County adds voting equipment

Officials concerned about registration system

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— Routt County has 20 more electronic voting machines to use in upcoming elections, but the county's top election official expressed "serious concerns" Thursday that a new statewide voter registration system could crash in November.

At a meeting of the local Citizen Election Review Committee, Routt County Clerk and Recorder Kay Weinland said county commissioners have authorized the purchase of 20 additional voting machines from Texas-based Hart InterCivic, raising the county's total to 55 machines for use in August primaries and November's general election. Thursday's meeting also included discussion of the new Statewide Colorado Registration and Election system, known as SCORE II, which Weinland said is placing the state's entire voter registration database on a single server in the Denver metro area.

Weinland described SCORE II as a slow system - generated by federal requirements - that could be overloaded by massive voter turnouts across the state. The system will be accessed to verify registrations of voters at poll locations and process mail-in ballots on Election Day.

"It scares the bejesus out of me," Weinland said of connectivity issues. "I'm really fearful that Colorado will be in the national headlines."

Catherine Carson, chairwoman of the Routt County Democratic Party, compared the potential overload to Colorado's on-line rush for World Series tickets last fall.

"Remember the Rockies tickets?" Carson said. "Odds are, this is going to crash."

Weinland's chief deputy, Sherry Wofford, said the system's capacity will be tested in a statewide mock election scheduled to begin April 21. Jan Kuhnen, a retired Larimer County election official, is coordinating the mock election through the Colorado Secretary of State's office.

"We're all going to hit (the system) at the same time with look-ups," Wofford said of county election officials across the state.

Wofford said paper poll books of Routt County voters will be on hand at each poll location in upcoming elections. Paper ballots also will be on hand to supplement the electronic voting machines.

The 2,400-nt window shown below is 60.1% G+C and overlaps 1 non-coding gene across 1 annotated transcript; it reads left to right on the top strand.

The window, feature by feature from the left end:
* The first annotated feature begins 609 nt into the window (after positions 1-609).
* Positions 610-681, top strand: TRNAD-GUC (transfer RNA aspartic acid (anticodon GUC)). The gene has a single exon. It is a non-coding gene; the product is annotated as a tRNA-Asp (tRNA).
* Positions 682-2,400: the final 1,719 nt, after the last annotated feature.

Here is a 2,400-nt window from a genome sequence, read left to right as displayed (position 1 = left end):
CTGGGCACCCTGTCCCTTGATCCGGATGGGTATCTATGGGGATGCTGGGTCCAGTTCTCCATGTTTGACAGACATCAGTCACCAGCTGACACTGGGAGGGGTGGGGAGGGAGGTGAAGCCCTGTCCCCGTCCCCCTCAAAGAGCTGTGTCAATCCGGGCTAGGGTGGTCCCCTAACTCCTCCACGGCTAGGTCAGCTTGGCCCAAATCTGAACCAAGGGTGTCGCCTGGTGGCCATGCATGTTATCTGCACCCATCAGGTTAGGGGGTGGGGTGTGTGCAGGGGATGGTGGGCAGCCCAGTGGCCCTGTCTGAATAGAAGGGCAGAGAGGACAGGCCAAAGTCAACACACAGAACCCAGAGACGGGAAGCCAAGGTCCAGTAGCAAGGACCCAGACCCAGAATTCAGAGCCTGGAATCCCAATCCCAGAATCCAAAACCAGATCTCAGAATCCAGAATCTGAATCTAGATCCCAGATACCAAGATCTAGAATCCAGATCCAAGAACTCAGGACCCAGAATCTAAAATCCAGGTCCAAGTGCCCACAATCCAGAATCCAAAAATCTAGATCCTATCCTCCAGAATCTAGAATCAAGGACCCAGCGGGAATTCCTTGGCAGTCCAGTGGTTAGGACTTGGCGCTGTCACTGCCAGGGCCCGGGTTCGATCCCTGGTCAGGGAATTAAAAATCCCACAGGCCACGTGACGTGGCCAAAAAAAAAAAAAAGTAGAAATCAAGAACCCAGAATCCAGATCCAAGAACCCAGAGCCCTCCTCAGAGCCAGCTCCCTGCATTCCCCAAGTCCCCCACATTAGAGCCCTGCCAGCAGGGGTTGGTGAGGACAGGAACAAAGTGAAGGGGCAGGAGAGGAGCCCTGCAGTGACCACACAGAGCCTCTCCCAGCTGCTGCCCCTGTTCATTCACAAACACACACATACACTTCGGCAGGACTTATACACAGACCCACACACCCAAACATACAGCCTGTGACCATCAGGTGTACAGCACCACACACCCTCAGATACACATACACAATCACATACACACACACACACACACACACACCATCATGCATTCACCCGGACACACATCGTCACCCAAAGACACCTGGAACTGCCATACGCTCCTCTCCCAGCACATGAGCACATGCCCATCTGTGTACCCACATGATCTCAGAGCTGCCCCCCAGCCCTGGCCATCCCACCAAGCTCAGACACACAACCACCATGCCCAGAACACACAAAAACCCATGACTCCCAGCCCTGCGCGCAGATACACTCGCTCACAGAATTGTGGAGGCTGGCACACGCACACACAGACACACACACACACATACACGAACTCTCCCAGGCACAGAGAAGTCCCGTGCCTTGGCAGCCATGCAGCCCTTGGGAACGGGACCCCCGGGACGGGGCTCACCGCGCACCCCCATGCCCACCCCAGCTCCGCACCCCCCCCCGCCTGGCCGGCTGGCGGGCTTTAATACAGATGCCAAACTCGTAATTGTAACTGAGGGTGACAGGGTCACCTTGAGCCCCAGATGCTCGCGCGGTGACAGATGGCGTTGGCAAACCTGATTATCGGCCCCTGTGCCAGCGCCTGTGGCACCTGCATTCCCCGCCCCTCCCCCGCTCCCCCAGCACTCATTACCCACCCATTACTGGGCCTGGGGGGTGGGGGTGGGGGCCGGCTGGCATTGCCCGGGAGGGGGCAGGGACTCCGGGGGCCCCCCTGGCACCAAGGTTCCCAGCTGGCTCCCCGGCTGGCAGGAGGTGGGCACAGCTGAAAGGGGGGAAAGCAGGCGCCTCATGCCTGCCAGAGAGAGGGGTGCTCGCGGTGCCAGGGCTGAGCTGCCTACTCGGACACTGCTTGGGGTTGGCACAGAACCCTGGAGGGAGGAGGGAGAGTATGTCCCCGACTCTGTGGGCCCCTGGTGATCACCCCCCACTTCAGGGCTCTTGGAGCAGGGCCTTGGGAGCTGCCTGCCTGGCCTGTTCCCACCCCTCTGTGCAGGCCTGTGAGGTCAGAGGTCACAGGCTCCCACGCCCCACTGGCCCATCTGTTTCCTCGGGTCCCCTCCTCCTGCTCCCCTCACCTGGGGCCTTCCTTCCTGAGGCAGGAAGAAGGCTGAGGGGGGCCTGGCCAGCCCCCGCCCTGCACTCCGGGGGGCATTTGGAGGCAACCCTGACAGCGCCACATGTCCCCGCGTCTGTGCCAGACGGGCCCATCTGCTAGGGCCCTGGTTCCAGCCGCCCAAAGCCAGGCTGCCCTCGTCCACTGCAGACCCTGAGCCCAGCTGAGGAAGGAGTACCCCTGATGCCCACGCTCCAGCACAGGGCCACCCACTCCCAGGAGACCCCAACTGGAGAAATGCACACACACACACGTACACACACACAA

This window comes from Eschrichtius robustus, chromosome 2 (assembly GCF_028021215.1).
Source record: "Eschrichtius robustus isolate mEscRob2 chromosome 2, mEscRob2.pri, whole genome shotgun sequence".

Sitting in storage

Commissioners first approved the 20 new machines a year ago and actually ordered and received them, but certification questions raised by Colorado Secretary of State Mike Coffman caused Weinland to place the machines in storage, not pay for them and almost send them back to Texas.

"We had told Kay to contact Hart and see if we could just send them back," Commissioner Nancy Stahoviak said Thursday. "Hart agreed to take them back, but we never finished the process of boxing them up and sending them. : We're glad we didn't."

Weinland said most of the new machines will be used at voting locations in the Steamboat Springs area, because of the high numbers of Steamboat voters. Carson is analyzing voter data to determine how many voters to expect at each location and how to allocate the machines.

Weinland said the total cost of the 20 new machines and related equipment is about $81,500. Stahoviak said funding was allocated in the county's 2007 budget.

The election committee did not decide Thursday whether to purchase an additional 15 voting machines - to raise the county total to 70 - at a cost of more than $46,000. Weinland and Carson cited uncertain possibilities of state legislation regarding the 2008 election or further certification questions.

"I think it's fiscally responsible to wait on these machines," Weinland said of the extra 15.

The election committee was formed to improve county elections after frustrated voters waited hours to cast a ballot in 2006.

An even larger turnout could hit local polls in November.

"Our voter registration numbers are off the charts, already," Weinland said. "We're seeing a huge, huge increase in numbers."

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